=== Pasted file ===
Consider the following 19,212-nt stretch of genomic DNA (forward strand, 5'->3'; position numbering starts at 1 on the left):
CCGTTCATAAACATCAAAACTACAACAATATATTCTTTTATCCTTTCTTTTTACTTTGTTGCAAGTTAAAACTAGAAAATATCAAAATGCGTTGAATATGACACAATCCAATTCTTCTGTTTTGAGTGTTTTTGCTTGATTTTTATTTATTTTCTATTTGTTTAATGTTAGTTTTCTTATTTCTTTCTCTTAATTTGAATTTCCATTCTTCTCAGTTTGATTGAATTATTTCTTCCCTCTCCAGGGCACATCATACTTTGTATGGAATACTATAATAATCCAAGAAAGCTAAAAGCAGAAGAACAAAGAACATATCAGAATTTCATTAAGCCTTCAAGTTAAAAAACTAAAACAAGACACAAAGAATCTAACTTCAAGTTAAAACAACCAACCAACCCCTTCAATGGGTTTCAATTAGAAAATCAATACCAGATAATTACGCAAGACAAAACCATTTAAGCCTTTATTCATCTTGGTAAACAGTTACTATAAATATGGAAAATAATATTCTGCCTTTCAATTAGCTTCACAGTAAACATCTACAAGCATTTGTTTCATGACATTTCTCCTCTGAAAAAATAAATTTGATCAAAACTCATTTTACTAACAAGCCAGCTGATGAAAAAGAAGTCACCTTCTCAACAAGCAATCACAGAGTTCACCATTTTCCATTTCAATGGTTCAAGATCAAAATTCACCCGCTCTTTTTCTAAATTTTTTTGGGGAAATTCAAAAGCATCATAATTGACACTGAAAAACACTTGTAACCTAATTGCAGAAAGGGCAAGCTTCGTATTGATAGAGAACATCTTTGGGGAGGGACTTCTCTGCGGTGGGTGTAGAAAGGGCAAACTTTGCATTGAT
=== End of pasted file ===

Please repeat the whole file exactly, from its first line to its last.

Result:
Consider the following 19,212-nt stretch of genomic DNA (forward strand, 5'->3'; position numbering starts at 1 on the left):
CCGTTCATAAACATCAAAACTACAACAATATATTCTTTTATCCTTTCTTTTTACTTTGTTGCAAGTTAAAACTAGAAAATATCAAAATGCGTTGAATATGACACAATCCAATTCTTCTGTTTTGAGTGTTTTTGCTTGATTTTTATTTATTTTCTATTTGTTTAATGTTAGTTTTCTTATTTCTTTCTCTTAATTTGAATTTCCATTCTTCTCAGTTTGATTGAATTATTTCTTCCCTCTCCAGGGCACATCATACTTTGTATGGAATACTATAATAATCCAAGAAAGCTAAAAGCAGAAGAACAAAGAACATATCAGAATTTCATTAAGCCTTCAAGTTAAAAAACTAAAACAAGACACAAAGAATCTAACTTCAAGTTAAAACAACCAACCAACCCCTTCAATGGGTTTCAATTAGAAAATCAATACCAGATAATTACGCAAGACAAAACCATTTAAGCCTTTATTCATCTTGGTAAACAGTTACTATAAATATGGAAAATAATATTCTGCCTTTCAATTAGCTTCACAGTAAACATCTACAAGCATTTGTTTCATGACATTTCTCCTCTGAAAAAATAAATTTGATCAAAACTCATTTTACTAACAAGCCAGCTGATGAAAAAGAAGTCACCTTCTCAACAAGCAATCACAGAGTTCACCATTTTCCATTTCAATGGTTCAAGATCAAAATTCACCCGCTCTTTTTCTAAATTTTTTTGGGGAAATTCAAAAGCATCATAATTGACACTGAAAAACACTTGTAACCTAATTGCAGAAAGGGCAAGCTTCGTATTGATAGAGAACATCTTTGGGGAGGGACTTCTCTGCGGTGGGTGTAGAAAGGGCAAACTTTGCATTGAT